Egyptian bureaucracy and visa

Sent On: 
Thu, 2017-08-03
Newsletter Number: 

Yesterday I obtained a residence visa for three years based on marriage to my Egyptian wife Sawsan. I  spent the entire day ( from 9.00 am to 3.00 pm) in the Mugamma, an administrative governmental building operating under the Ministry of Interior where official and residency documents are processed. This  includes passports, visas, driver’s licenses, tax investigations and other government documents . The 14-story building is the workplace of an estimated 18,000-30,000 Egyptian public servants. Tens of thousands of citizens visit the Mugamma daily to process their documents. During office hours the building is overcrowded;  behind each service window, one sees people pushing and struggling to get their paperwork finished. Visitors are not assigned numbers,  hence the chaotic jumble to be served first.  To make matters worse,  one often does not know which window to go to. These leads to a lot of confusion and waiting in line for one window only to hear that one needs to go to another window (where it is possible that one is referred to yet another window!) Mugamma employees speak little to no English. It is no surprise then  that the Mugamma is a place that many people, both Egyptian nationals and certainly foreigners, would like to avoid but cannot unless one pays for a lawyer to do all paper work.


 Mugamma: Photo Wikipedia


I first went to the office of the Press center so that I at least would get the number of the window where I could start. That was Window 38. At Window 38, I was referred to Window 12. At Window 12, I was told to go to Window 30 and at Window 30 I was told to go to Window 36, which indeed turned out to be the spot where my residence permit was processed. When you wait for hours at a window you also pick up the name of an employee or two. The lady who helped me was Heba, a nice hardworking young lady in her twenties and veiled with a light green veil. She found my file and looked at the various things scribbled in the file, took my passport and asked me to pay 1755 EgP at a bank in the Mugamma. I was not prepared for this large sum. Thus I asked office manager Adel Rizkallah to send our office boy Peter with money from the office. I paid  the requested sum, and went  with the correct documents to Window 36. Tens of people were now pressing at her window, including a group of Niqabi women. A man waiting in the crowd suggested that I should  wave my papers at Heba since she had helped me before. Heba was very busy but at a certain moment noticed me and took, over the head of others waiting at her window, the proof of payment from the bank, put it in my file and continued with other work. It was now11.00 a.m. and I was asked to return to her window at 1.00 pm. That was insufficient time to return to my office in Maadi and thus I used my free time to visit the Foreign Press Association.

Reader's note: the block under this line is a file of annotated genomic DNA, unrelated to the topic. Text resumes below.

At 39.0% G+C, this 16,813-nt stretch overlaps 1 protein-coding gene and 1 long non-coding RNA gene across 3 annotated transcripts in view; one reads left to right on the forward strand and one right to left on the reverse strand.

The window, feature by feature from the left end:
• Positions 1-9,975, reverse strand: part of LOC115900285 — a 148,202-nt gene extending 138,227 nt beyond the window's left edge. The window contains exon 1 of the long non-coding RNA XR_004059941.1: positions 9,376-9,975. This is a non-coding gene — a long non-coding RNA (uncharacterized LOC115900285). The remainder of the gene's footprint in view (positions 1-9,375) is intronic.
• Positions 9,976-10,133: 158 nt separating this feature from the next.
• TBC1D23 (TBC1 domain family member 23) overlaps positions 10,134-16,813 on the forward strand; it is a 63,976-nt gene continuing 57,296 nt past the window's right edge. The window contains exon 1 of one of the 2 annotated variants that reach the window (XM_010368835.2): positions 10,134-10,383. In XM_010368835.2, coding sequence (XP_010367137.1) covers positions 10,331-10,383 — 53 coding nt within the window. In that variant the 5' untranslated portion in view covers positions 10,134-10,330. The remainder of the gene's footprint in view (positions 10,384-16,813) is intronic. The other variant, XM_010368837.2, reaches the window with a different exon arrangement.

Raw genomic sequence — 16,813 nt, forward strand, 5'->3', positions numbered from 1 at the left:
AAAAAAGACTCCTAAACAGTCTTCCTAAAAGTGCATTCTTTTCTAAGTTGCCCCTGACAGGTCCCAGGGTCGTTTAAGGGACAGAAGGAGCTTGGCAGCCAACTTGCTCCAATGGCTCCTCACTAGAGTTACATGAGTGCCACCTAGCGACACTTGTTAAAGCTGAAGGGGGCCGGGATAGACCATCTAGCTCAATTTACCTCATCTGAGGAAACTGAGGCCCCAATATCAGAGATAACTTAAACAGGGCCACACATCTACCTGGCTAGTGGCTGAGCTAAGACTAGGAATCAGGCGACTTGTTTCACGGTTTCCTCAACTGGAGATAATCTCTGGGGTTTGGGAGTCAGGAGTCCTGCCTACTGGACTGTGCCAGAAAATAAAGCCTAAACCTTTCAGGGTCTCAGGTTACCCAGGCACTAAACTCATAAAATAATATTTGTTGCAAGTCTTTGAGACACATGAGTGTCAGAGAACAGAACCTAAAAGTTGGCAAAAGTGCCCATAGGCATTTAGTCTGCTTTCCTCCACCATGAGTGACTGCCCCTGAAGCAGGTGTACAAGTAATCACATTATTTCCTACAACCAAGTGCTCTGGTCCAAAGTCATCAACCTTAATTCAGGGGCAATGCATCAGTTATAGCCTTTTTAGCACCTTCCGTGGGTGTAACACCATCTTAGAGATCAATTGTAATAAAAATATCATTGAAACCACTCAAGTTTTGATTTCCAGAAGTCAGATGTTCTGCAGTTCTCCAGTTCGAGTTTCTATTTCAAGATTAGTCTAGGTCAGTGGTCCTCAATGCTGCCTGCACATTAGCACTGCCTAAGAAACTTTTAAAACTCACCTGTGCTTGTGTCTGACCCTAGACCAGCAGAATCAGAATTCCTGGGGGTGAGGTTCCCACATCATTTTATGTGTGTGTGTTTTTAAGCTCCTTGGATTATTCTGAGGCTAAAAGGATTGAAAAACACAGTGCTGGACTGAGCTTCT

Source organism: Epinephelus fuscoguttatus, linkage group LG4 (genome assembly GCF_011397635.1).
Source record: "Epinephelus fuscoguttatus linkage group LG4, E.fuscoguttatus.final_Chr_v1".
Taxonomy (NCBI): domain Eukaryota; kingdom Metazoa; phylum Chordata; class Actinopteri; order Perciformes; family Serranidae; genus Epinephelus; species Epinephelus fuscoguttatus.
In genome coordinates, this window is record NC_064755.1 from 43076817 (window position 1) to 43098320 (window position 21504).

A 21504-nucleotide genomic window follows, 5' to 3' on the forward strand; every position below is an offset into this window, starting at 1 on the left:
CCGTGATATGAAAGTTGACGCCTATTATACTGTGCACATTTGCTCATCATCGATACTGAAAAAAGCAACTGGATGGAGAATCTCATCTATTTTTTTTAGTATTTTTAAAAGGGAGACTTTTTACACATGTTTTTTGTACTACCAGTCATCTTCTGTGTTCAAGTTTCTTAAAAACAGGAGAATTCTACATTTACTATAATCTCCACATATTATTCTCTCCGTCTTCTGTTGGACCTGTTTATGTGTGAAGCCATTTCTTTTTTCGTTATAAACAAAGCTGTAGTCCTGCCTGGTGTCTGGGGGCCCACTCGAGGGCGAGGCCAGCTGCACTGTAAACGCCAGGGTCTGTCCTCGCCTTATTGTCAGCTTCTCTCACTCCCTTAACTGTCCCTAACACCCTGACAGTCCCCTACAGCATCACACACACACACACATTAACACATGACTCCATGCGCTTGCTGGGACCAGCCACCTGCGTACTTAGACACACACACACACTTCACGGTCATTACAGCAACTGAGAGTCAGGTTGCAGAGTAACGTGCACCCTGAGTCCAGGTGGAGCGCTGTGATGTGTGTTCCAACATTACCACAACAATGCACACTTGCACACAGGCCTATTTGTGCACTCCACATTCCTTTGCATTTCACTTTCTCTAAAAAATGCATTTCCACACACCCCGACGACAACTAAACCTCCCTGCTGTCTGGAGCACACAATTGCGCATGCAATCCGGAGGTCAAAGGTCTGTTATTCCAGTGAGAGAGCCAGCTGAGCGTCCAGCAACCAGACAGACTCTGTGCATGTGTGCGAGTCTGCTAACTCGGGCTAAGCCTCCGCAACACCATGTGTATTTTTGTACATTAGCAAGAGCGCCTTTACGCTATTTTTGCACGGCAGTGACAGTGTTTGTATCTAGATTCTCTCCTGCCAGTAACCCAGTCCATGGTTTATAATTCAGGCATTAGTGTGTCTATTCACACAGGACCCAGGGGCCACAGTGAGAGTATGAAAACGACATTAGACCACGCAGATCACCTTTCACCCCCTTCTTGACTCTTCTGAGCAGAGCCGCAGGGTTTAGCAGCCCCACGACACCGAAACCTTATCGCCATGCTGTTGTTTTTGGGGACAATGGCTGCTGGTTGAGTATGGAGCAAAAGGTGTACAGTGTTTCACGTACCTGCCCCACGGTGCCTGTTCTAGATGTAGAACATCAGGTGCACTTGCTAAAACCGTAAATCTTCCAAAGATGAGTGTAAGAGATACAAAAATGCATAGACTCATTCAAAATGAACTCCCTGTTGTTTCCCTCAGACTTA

When I returned at 1.00 pm, Window 36 was absolutely packed with waiting people. I saw a room where a police officer was processing files. I then went to a table with several other people who were writing in large registration books.  The passports then went to Heba and a colleague of hers. They put the visa stickers in the passports and put smaller stickers with numbers of the visa in the paper file. Then she called out the names of passport holders. Of course, behind a glass barrier no one could hear what name she was calling out.  Thus, people close to the window repeated the names. This strategy proved effective as  I saw people responding. Passports were passed on to the person whose name had been called. I found it strange that no check was made of whether the passport went to the right passport holder. At one moment, a woman with niqab picked up her passport but because of the niqab no one could see if the photo in her passport matched her face. I was gradually pushed into the direction of the window and from 1.30 p.m. to 2.30 p.m. I stood there. I asked Heba a number of times if my passport was ready but no, it was not. People who came for the various passports were Sudanese, Syrians, Iraqis, Pakistanis and a Bangladeshi. As far as I could see I was the only European waiting here. Finally at 2.40 p.m. I received my passport with a residence permit beginning from February 18, 2017 (the date of application), for a period of three years.


What one sees through the windows is piles and piles of papers and manual clerical work. There must be somewhere computers in the office, but most work is still done manually. It is amazing that this is done in apparently such a method  that documents can be traced back.